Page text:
Licoln Hwy. turns 100
June 28, 2013 · Dave Morris
Mount Vernon resident Treva Moore Heiser remembers the old Lincoln Highway well from when she was growing up here.
In 1941, her father, Thomas Moore, bought the Mobil Oil station on the west edge of town (just west of the site of the Church of Jesus Christ of Latter-day Saints). She recalled out of town visitors stopping for gas at the old gas-topped pumps.
"He'd been a CCC (Civilian Conservation Corps) instructor. When war was imminent he moved us here and purchased that service station," Heiser said. "Many tourists stopped for gas. I saw many license plates from different states."
Born in 1932, Treva was nine when her father bought the station. It had a small A&W-style restaurant next to it, she recalled. Her family, which included her parents, Thomas and Kathryn, and six children, lived on-site after her father added three bedrooms.
World War II, however, was changing everything. In January of 1942, not long after acquiring the station, gas rationing was implemented by the government and business fell off, resulting in Heiser's father taking a job in Cedar Rapids.
"My mother and two older sisters kept the station open," Heiser said.
After the war, the family sold the gas station and bought a farm across Hwy. 1 from the present-day Blooming Acres.
The Lincoln Highway was a part of everyday life for Heiser. She recalled working as a server at an uptown cafe.
"When I was in high school, where the Lincoln Cafe is now, was the Sugar Bowl Cafe. Lots of tourists would stop in," she said. "I remember the first people I met from Boston. They wanted Boston coffee."
Heiser had to ask them what that was, and it turned out to require double cream.
"It was my first experience with anyone from east of the Mississippi," Heiser said.
A few months ago, Heiser returned to Mount Vernon to live after many decades of working as an educator in Colorado and later as mayor of the City of Loveland.
But her memories of the Lincoln Highway are as clear as ever.
"It was a very picturesque way to travel. There were wonderful pull-off areas with trees," she said, recalling a long trip she made to Colorado Springs, where she first began teaching in 1959. Much of that trip - taken before modern, four-lane interstates were built - was on the Lincoln Highway.
Treva's sister, Betty Moore Stoneking of Lisbon, recalls vividly when the Greyhound buses would make a stop at the station.
"It was a fun place," she said. "We had a huge back yard. When the bus would stop, kids would sometimes get off and play with us."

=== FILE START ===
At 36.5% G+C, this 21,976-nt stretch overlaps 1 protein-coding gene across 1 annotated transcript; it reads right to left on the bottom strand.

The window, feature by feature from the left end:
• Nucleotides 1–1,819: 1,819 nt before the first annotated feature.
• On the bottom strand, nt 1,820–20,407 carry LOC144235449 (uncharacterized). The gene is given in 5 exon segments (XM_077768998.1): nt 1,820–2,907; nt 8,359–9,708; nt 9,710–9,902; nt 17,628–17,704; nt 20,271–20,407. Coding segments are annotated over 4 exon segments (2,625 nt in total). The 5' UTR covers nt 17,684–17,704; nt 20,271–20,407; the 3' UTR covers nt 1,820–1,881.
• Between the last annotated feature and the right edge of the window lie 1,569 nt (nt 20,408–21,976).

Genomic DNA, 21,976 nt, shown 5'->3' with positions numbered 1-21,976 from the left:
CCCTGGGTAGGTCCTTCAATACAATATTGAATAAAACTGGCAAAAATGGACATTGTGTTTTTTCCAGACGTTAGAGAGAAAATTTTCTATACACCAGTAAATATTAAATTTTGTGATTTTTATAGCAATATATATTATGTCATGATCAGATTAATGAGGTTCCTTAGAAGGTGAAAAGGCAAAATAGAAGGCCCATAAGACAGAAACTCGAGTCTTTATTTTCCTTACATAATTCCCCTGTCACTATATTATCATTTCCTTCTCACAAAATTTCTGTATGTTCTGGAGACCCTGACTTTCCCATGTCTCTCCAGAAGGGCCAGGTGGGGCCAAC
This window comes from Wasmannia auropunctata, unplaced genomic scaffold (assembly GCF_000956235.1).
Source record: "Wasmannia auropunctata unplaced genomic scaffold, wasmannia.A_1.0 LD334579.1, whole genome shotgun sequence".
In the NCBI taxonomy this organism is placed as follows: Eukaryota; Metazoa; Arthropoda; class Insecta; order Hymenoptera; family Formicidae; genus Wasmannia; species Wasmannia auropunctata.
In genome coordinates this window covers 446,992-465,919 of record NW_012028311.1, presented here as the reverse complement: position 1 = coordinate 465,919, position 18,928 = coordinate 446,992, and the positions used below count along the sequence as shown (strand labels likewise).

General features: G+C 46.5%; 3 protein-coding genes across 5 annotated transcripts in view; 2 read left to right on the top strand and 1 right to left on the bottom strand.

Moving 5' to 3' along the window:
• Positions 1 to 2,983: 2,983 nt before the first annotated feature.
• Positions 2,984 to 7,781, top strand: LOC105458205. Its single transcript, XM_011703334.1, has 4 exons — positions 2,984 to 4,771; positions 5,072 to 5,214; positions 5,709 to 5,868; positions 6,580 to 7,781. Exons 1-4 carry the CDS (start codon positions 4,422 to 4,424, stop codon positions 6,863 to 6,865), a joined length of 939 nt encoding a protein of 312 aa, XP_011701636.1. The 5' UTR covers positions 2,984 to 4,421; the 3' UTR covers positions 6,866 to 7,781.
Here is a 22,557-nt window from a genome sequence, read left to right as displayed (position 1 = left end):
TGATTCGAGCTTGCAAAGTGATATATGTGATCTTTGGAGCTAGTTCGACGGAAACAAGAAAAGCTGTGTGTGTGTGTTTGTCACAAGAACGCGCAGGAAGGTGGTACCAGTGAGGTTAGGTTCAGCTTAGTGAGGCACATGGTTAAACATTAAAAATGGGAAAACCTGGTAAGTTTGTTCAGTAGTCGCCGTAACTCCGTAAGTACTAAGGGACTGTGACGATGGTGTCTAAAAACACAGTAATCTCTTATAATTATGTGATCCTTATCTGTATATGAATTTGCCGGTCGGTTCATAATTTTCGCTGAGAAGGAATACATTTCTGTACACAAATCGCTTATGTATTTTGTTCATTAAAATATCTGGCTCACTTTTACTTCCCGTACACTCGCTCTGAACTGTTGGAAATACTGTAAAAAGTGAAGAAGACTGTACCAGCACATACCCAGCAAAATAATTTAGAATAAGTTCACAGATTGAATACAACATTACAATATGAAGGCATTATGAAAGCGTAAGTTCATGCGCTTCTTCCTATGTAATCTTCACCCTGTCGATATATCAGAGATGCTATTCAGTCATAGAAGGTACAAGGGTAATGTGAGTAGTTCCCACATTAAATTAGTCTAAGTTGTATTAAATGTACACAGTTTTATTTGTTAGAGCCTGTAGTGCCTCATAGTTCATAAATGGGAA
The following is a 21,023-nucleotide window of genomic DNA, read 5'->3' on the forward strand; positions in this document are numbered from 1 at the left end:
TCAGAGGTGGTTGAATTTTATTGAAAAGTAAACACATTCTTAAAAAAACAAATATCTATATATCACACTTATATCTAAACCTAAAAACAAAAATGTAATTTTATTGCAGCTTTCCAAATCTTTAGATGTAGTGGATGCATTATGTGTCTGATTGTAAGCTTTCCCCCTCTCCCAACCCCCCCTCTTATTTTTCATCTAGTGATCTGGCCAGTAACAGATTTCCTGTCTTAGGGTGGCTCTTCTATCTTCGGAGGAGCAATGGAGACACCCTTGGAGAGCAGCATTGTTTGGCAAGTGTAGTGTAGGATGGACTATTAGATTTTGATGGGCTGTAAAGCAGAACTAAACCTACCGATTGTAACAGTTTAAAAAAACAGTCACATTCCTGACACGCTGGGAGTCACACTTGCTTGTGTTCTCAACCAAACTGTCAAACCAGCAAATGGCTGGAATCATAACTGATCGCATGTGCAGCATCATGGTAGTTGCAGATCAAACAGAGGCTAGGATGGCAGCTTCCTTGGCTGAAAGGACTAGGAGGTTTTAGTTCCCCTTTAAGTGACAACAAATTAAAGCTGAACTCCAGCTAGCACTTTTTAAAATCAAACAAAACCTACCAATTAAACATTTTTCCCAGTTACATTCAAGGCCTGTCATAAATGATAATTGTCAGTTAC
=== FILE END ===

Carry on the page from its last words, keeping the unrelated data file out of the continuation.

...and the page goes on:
Stoneking also enjoyed meeting people from all over the country and recalled cars towing small campers stopping at the station.
"It was the main highway from Chicago to California. We'd sit and count license plates," she said.
Stoneking told her story to the Lisbon History Center about living on the Lincoln Highway in the 1940s notes:
"One time, a bus came to load men who were going to the Army on it from this area.
"December 7th, 1941, the Japanese bombed Pearl Harbor and sugar, coffee and gasoline were rationed as the war broke out and my Dad's income fell drastically. Although he could have returned to teaching, there were higher paying jobs in Cedar Rapids. He took a job in Cedar Rapids at Collins Radio as a time-keeper and put his math skills to work and had a really good-paying job to support his family of six children. I remember my Dad trading gasoline stamps for sugar and shoes. I still have stamps and coins from that time. I know that there were hardships then and we did not have a lot but we never went hungry and always had clothes (mostly second-handed).
"I started kindergarten, which was all day, and remember it was a long way to my building. It was on Third Street and was so cold in the winter time walking across that big viaduct on the shoulder as not to be hit by a car. Sometimes I would walk with the neighbor boy and take the old bridge home and stop to watch the freight trains go below us bellowing coal smoke all over us. My mother always knew if I stopped to watch the trains by the way I smelled. ...
"It was at this station that I learned work ethics. If I would clean the station floors, wash the windows and empty the trash, I could have an Orange Crush pop. That was a real treat for an eight-year-old. We had nickel candy bars, too."